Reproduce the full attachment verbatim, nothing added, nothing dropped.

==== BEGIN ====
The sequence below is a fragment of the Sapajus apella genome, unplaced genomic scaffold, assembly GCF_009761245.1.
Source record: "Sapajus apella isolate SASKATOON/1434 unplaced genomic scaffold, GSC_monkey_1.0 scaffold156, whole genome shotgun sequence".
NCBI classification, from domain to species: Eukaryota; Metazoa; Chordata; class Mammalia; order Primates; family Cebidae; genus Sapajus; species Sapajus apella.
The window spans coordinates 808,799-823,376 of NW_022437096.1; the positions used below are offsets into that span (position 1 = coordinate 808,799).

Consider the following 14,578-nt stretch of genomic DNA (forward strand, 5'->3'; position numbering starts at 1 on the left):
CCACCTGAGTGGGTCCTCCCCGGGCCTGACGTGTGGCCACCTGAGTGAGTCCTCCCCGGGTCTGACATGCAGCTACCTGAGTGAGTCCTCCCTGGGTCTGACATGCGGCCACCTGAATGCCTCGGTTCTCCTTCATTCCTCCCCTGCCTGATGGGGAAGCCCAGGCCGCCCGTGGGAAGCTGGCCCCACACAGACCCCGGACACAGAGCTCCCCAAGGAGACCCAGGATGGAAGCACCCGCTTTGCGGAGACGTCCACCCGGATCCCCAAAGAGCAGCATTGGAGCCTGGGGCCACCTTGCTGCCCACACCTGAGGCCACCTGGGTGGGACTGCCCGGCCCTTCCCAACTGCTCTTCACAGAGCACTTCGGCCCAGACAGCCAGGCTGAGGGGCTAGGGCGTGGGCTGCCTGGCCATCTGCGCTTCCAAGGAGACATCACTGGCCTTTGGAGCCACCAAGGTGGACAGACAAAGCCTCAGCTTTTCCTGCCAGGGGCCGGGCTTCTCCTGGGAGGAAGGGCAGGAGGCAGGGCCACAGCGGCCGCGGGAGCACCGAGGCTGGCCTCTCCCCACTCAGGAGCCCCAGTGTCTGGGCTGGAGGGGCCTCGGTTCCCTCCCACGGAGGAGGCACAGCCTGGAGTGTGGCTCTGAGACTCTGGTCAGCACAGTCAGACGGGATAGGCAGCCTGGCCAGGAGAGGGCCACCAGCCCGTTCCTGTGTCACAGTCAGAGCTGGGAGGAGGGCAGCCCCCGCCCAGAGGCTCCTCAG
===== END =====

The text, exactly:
The sequence below is a fragment of the Sapajus apella genome, unplaced genomic scaffold, assembly GCF_009761245.1.
Source record: "Sapajus apella isolate SASKATOON/1434 unplaced genomic scaffold, GSC_monkey_1.0 scaffold156, whole genome shotgun sequence".
NCBI classification, from domain to species: Eukaryota; Metazoa; Chordata; class Mammalia; order Primates; family Cebidae; genus Sapajus; species Sapajus apella.
The window spans coordinates 808,799-823,376 of NW_022437096.1; the positions used below are offsets into that span (position 1 = coordinate 808,799).

Consider the following 14,578-nt stretch of genomic DNA (forward strand, 5'->3'; position numbering starts at 1 on the left):
CCACCTGAGTGGGTCCTCCCCGGGCCTGACGTGTGGCCACCTGAGTGAGTCCTCCCCGGGTCTGACATGCAGCTACCTGAGTGAGTCCTCCCTGGGTCTGACATGCGGCCACCTGAATGCCTCGGTTCTCCTTCATTCCTCCCCTGCCTGATGGGGAAGCCCAGGCCGCCCGTGGGAAGCTGGCCCCACACAGACCCCGGACACAGAGCTCCCCAAGGAGACCCAGGATGGAAGCACCCGCTTTGCGGAGACGTCCACCCGGATCCCCAAAGAGCAGCATTGGAGCCTGGGGCCACCTTGCTGCCCACACCTGAGGCCACCTGGGTGGGACTGCCCGGCCCTTCCCAACTGCTCTTCACAGAGCACTTCGGCCCAGACAGCCAGGCTGAGGGGCTAGGGCGTGGGCTGCCTGGCCATCTGCGCTTCCAAGGAGACATCACTGGCCTTTGGAGCCACCAAGGTGGACAGACAAAGCCTCAGCTTTTCCTGCCAGGGGCCGGGCTTCTCCTGGGAGGAAGGGCAGGAGGCAGGGCCACAGCGGCCGCGGGAGCACCGAGGCTGGCCTCTCCCCACTCAGGAGCCCCAGTGTCTGGGCTGGAGGGGCCTCGGTTCCCTCCCACGGAGGAGGCACAGCCTGGAGTGTGGCTCTGAGACTCTGGTCAGCACAGTCAGACGGGATAGGCAGCCTGGCCAGGAGAGGGCCACCAGCCCGTTCCTGTGTCACAGTCAGAGCTGGGAGGAGGGCAGCCCCCGCCCAGAGGCTCCTCAG